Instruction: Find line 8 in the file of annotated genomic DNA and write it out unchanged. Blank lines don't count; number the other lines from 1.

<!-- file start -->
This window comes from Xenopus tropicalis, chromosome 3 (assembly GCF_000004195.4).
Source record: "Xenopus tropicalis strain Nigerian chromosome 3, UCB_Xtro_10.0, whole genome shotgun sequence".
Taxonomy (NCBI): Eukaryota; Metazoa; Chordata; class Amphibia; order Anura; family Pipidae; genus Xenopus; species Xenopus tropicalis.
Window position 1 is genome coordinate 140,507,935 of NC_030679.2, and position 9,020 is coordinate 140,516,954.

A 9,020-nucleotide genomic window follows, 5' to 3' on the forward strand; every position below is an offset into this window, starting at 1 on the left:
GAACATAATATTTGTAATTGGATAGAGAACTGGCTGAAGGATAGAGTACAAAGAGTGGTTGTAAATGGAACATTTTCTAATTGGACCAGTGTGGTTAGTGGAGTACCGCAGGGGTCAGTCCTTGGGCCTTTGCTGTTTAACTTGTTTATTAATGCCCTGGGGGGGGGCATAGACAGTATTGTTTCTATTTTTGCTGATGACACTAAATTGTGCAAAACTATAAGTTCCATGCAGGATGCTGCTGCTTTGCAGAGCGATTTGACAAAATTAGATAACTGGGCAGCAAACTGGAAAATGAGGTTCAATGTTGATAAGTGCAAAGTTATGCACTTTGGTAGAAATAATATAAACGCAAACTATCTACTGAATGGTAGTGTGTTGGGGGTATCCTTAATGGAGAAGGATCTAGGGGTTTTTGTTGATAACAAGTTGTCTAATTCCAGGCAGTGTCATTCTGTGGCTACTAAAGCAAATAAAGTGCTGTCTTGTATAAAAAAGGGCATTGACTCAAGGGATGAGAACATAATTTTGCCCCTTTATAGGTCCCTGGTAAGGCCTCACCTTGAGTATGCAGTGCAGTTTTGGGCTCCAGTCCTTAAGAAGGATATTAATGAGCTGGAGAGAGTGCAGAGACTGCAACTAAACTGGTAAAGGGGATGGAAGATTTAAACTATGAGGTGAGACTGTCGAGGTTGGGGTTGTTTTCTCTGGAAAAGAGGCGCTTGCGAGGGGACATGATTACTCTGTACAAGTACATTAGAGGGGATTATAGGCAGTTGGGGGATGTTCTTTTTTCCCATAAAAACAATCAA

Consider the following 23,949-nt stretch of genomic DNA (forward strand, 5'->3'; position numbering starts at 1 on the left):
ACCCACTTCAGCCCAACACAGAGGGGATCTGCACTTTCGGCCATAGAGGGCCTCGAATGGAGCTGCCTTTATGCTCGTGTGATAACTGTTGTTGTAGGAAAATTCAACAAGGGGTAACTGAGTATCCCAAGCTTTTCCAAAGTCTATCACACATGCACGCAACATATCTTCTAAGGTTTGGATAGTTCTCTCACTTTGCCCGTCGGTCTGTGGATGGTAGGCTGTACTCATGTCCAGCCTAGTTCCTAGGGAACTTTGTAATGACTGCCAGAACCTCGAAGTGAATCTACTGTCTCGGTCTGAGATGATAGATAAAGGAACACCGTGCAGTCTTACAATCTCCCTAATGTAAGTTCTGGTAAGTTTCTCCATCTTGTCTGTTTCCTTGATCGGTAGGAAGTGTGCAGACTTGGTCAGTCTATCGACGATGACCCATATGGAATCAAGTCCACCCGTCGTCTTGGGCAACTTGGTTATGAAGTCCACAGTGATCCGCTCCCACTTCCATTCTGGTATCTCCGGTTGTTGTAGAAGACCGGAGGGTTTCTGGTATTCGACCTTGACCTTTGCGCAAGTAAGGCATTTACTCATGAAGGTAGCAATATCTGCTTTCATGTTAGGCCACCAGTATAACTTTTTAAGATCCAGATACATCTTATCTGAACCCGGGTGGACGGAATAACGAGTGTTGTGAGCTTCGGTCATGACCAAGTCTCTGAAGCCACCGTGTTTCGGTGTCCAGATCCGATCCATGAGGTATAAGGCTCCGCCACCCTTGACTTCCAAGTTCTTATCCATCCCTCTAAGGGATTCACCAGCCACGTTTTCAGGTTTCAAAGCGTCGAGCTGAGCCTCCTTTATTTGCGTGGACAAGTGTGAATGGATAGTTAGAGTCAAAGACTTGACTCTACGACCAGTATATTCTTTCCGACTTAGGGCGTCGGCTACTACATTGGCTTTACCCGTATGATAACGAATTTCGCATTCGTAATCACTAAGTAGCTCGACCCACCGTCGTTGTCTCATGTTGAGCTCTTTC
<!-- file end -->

ACCCACTTCAGCCCAACACAGAGGGGATCTGCACTTTCGGCCATAGAGGGCCTCGAATGGAGCTGCCTTTATGCTCGTGTGATAACTGTTGTTGTAGGAAAATTCAACAAGGGGTAACTGAGTATCCCAAGCTTTTCCAAAGTCTATCACACATGCACGCAACATATCTTCTAAGGTTTGGATAGTTCTCTCACTTTGCCCGTCGGTCTGTGGATGGTAGGCTGTACTCATGTCCAGCCTAGTTCCTAGGGAACTTTGTAATGACTGCCAGAACCTCGAAGTGAATCTACTGTCTCGGTCTGAGATGATAGATAAAGGAACACCGTGCAGTCTTACAATCTCCCTAATGTAAGTTCTGGTAAGTTTCTCCATCTTGTCTGTTTCCTTGATCGGTAGGAAGTGTGCAGACTTGGTCAGTCTATCGACGATGACCCATATGGAATCAAGTCCACCCGTCGTCTTGGGCAACTTGGTTATGAAGTCCACAGTGATCCGCTCCCACTTCCATTCTGGTATCTCCGGTTGTTGTAGAAGACCGGAGGGTTTCTGGTATTCGACCTTGACCTTTGCGCAAGTAAGGCATTTACTCATGAAGGTAGCAATATCTGCTTTCATGTTAGGCCACCAGTATAACTTTTTAAGATCCAGATACATCTTATCTGAACCCGGGTGGACGGAATAACGAGTGTTGTGAGCTTCGGTCATGACCAAGTCTCTGAAGCCACCGTGTTTCGGTGTCCAGATCCGATCCATGAGGTATAAGGCTCCGCCACCCTTGACTTCCAAGTTCTTATCCATCCCTCTAAGGGATTCACCAGCCACGTTTTCAGGTTTCAAAGCGTCGAGCTGAGCCTCCTTTATTTGCGTGGACAAGTGTGAATGGATAGTTAGAGTCAAAGACTTGACTCTACGACCAGTATATTCTTTCCGACTTAGGGCGTCGGCTACTACATTGGCTTTACCCGTATGATAACGAATTTCGCATTCGTAATCACTAAGTAGCTCGACCCACCGTCGTTGTCTCATGTTGAGCTCTTTC